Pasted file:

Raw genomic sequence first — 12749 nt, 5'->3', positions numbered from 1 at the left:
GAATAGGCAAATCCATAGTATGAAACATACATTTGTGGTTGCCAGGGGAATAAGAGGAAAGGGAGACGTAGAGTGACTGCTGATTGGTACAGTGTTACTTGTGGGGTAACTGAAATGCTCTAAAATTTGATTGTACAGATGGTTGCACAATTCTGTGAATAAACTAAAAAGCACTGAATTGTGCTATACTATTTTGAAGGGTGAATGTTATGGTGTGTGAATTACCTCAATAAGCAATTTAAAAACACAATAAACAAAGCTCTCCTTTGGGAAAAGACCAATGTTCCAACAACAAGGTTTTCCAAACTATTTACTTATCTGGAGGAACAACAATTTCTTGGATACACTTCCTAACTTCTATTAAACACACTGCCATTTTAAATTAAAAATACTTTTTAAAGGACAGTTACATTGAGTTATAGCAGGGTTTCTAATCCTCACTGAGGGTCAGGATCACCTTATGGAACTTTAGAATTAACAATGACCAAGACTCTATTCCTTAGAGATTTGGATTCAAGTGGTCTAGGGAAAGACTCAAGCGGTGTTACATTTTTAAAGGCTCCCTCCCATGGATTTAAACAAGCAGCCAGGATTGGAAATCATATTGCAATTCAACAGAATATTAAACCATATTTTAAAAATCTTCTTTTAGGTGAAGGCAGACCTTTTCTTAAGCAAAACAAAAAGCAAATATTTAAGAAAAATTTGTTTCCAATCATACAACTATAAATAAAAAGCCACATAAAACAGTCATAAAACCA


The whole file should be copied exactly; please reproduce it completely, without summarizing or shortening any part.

Raw genomic sequence first — 12749 nt, 5'->3', positions numbered from 1 at the left:
GAATAGGCAAATCCATAGTATGAAACATACATTTGTGGTTGCCAGGGGAATAAGAGGAAAGGGAGACGTAGAGTGACTGCTGATTGGTACAGTGTTACTTGTGGGGTAACTGAAATGCTCTAAAATTTGATTGTACAGATGGTTGCACAATTCTGTGAATAAACTAAAAAGCACTGAATTGTGCTATACTATTTTGAAGGGTGAATGTTATGGTGTGTGAATTACCTCAATAAGCAATTTAAAAACACAATAAACAAAGCTCTCCTTTGGGAAAAGACCAATGTTCCAACAACAAGGTTTTCCAAACTATTTACTTATCTGGAGGAACAACAATTTCTTGGATACACTTCCTAACTTCTATTAAACACACTGCCATTTTAAATTAAAAATACTTTTTAAAGGACAGTTACATTGAGTTATAGCAGGGTTTCTAATCCTCACTGAGGGTCAGGATCACCTTATGGAACTTTAGAATTAACAATGACCAAGACTCTATTCCTTAGAGATTTGGATTCAAGTGGTCTAGGGAAAGACTCAAGCGGTGTTACATTTTTAAAGGCTCCCTCCCATGGATTTAAACAAGCAGCCAGGATTGGAAATCATATTGCAATTCAACAGAATATTAAACCATATTTTAAAAATCTTCTTTTAGGTGAAGGCAGACCTTTTCTTAAGCAAAACAAAAAGCAAATATTTAAGAAAAATTTGTTTCCAATCATACAACTATAAATAAAAAGCCACATAAAACAGTCATAAAACCA